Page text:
SCOTCH PLAINS, NJ – Dozens of Scotch Plains-Fanwood High School seniors hit the asphalt (and numerous cones) today while driving a computerized vehicle known as The Safety Bug that simulates the effects of drinking and driving on a road course at St. Bartholomew’s back parking lot.

Licensed students performed the test under the supervision of a trained facilitator, who controlled computer settings that caused the vehicle’s steering and brake systems to become unpredictable. 

“It shows kids exactly how their coordination is effected by alcohol, and it’s a great learning tool that we’ve been using for a long time,” said Fanwood Police Chief Richard Trigo, who thanked the Scotch Plains Police for participating in the clinic this year. “It’s not only good for the students, but it makes our community safer because it brings awareness to the harmful effects consuming alcohol and driving.”

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Passengers in the backseat learned a valuable lesson, too. They experienced the feeling of helplessness as a person along for the ride of a drunken driver.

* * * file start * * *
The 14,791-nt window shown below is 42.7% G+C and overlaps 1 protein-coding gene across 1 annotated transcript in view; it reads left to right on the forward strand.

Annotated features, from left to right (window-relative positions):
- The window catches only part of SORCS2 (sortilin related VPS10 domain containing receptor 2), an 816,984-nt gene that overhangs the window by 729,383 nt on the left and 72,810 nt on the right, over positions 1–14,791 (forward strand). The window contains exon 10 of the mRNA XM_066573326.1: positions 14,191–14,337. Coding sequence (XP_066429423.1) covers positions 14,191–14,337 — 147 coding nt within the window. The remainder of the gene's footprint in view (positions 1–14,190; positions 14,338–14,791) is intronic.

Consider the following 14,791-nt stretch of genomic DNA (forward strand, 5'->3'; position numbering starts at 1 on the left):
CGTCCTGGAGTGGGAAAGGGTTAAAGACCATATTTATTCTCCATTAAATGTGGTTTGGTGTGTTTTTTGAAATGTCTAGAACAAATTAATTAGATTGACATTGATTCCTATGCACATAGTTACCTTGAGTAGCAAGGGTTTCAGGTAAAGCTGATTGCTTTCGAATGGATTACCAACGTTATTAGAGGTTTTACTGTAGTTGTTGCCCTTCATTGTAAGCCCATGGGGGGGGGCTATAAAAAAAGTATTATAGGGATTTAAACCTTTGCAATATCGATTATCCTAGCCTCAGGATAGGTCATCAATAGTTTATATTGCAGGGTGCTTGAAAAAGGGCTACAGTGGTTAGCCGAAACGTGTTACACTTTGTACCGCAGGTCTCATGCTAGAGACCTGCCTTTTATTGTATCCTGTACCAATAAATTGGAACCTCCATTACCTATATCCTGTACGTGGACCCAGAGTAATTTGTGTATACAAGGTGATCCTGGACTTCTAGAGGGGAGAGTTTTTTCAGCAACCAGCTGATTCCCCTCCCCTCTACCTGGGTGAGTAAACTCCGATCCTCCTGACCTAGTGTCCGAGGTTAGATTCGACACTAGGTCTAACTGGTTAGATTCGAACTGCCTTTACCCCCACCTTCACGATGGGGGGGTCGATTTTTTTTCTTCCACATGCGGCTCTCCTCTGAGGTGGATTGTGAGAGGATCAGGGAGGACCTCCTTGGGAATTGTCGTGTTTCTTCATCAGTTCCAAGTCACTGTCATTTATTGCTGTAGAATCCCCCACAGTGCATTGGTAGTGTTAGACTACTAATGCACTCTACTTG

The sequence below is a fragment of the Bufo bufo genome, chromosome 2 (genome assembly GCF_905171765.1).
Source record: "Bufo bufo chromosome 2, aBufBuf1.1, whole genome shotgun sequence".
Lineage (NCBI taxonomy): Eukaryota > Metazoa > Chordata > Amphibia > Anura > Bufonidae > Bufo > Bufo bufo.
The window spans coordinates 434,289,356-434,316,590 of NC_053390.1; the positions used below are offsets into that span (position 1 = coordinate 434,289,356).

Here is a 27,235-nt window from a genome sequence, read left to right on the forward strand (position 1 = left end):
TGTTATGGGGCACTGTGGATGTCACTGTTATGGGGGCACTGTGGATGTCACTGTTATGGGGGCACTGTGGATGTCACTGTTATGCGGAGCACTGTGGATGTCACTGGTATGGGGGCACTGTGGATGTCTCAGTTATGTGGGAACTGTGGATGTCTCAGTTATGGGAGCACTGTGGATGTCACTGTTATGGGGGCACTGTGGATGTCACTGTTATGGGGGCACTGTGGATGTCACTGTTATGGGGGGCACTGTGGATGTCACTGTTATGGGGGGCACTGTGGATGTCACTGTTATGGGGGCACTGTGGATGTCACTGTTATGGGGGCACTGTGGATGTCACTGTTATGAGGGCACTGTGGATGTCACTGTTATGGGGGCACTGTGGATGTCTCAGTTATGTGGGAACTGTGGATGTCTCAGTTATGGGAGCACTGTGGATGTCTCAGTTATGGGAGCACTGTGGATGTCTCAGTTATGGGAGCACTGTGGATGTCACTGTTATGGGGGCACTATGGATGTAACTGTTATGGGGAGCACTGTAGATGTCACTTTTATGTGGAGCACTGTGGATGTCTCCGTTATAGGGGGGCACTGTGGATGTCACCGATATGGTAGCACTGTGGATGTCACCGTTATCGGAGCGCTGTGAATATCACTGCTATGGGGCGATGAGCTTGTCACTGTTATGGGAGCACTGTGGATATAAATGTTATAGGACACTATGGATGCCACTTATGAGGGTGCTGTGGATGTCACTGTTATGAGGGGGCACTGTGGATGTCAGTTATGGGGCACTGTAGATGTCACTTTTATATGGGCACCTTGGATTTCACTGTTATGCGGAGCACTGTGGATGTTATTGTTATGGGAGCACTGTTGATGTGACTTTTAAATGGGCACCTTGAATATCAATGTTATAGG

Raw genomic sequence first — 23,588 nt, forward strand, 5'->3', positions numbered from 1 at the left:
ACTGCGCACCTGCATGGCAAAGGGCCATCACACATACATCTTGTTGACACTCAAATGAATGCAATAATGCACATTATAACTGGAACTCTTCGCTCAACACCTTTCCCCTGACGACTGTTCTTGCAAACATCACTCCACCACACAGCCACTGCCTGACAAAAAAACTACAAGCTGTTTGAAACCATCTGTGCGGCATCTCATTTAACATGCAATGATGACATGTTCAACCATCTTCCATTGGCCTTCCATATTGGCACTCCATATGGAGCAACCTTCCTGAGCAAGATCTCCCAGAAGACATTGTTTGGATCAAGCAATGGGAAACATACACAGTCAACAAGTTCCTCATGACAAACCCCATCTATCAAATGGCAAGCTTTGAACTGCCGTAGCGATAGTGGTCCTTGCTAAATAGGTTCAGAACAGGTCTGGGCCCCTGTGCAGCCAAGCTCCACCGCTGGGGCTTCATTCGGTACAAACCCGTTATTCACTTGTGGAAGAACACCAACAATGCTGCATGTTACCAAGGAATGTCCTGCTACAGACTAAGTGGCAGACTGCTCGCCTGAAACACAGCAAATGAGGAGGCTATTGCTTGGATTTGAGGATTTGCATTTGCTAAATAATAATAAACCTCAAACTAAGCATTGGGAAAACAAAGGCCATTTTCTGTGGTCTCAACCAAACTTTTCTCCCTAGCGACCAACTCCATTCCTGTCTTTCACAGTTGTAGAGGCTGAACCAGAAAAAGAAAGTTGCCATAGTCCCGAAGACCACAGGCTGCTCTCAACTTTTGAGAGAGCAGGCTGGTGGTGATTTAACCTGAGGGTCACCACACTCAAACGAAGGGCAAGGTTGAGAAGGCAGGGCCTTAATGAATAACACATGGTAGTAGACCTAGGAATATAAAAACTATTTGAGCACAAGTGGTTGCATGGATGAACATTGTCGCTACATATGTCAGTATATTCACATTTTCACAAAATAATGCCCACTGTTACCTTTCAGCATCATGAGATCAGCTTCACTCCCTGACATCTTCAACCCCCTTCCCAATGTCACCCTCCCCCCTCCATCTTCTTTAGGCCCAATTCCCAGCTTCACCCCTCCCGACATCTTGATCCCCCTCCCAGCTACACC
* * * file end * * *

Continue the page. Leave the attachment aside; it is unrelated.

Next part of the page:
“I think it’s invaluable for the kids to experience what it’s like (to drink and drive) in a safe, controlled environment,” said Scotch Plains Police Chief Ted Conley, who was excited to participate in the program in his first year. “I’d like to reiterate to the kids that this experience is comparable to what they will feel driving drunk and want them to realize that it is dangerous. I can guarantee that this first-hand experience will help raise awareness on the risks of drunk driving.”

While students waited their turn to drive The Safety Bug, they met with Fanwood and Scotch police officers, who explained their first-hand experiences of responding to car accidents caused by drivers under the influence of drugs or alcohol. Officer Elliott Bernard and Officer Michael Rusin from Fanwood and Detective Shawn Johnson and Officer Brian Cheney from Scotch Plains facilitated discussion at these stations.

“The bottom line is that the best thing to do is not drink and drive,” explained Chief Trigo. “Don’t ever get behind the wheel of the car after you’ve had a drink, I don’t care how old you are. You’re not only taking a risk on your life in your own hands, but other innocent people and I don’t know how you’d be able to live with yourself if you hurt someone or yourself.”

Motor vehicle crashes are the leading cause of death in the U.S. for young adults ages 15-20 years-old.

“It is our goal to cut down risky behavior and have our children make informed choices when choosing to drive or to get into a car with someone who has be drinking.” said Liz Knodel-Gordon, Scotch Plains-Fanwood Student Assistance Coordinator.

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